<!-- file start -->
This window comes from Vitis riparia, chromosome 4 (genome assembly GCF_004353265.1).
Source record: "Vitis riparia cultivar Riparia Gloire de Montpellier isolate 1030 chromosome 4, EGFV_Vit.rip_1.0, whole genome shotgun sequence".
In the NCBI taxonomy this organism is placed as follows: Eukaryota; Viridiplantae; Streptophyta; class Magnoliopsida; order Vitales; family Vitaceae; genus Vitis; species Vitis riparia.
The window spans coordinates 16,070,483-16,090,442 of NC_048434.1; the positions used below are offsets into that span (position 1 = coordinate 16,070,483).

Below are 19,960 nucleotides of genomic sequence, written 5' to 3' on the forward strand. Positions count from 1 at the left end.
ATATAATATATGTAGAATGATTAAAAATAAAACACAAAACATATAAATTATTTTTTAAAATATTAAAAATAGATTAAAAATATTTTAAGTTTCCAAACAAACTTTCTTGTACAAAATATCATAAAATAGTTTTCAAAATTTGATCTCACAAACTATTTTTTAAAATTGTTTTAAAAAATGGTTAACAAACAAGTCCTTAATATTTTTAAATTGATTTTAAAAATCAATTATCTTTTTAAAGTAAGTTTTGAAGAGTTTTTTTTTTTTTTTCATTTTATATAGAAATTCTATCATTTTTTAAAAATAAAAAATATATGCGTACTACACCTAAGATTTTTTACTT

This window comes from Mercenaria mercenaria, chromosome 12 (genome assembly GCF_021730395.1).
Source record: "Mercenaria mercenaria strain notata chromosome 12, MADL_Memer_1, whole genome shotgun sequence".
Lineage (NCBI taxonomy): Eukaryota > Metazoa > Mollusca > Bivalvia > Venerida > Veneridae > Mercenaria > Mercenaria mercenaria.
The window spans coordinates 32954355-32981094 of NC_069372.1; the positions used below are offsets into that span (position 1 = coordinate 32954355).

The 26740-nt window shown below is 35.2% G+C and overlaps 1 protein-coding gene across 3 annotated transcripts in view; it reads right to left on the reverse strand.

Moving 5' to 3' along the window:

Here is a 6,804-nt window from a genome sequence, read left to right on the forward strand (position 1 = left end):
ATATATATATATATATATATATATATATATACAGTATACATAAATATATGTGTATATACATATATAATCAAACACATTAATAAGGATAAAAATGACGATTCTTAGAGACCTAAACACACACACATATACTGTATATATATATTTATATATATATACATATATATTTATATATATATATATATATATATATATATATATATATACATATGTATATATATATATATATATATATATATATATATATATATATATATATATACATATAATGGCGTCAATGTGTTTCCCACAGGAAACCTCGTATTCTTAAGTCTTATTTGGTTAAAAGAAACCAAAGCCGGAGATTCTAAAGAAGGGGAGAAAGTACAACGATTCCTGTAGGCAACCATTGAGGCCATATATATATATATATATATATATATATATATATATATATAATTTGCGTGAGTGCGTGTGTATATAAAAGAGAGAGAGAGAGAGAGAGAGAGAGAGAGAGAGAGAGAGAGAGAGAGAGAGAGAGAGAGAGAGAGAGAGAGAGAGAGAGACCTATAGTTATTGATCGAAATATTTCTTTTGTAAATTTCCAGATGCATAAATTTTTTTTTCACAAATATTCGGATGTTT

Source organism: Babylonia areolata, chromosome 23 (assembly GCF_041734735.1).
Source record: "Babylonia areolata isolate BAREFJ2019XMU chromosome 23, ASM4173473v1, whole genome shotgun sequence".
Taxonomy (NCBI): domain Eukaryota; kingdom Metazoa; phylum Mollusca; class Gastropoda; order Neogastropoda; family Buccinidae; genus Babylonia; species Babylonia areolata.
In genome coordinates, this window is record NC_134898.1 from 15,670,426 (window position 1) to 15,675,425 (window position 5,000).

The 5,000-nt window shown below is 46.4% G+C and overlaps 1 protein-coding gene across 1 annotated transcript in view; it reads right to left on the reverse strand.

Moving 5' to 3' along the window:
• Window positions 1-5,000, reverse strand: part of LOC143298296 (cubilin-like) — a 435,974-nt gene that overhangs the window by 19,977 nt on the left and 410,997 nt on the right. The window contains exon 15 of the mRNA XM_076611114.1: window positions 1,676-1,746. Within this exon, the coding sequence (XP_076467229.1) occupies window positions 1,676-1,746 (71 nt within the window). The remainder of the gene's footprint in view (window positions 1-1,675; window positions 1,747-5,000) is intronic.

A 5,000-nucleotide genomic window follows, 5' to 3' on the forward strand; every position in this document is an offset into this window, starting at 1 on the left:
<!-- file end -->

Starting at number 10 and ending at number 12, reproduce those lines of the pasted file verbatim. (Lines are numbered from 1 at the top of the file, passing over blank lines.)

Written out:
The window spans coordinates 32954355-32981094 of NC_069372.1; the positions used below are offsets into that span (position 1 = coordinate 32954355).

The 26740-nt window shown below is 35.2% G+C and overlaps 1 protein-coding gene across 3 annotated transcripts in view; it reads right to left on the reverse strand.

Moving 5' to 3' along the window: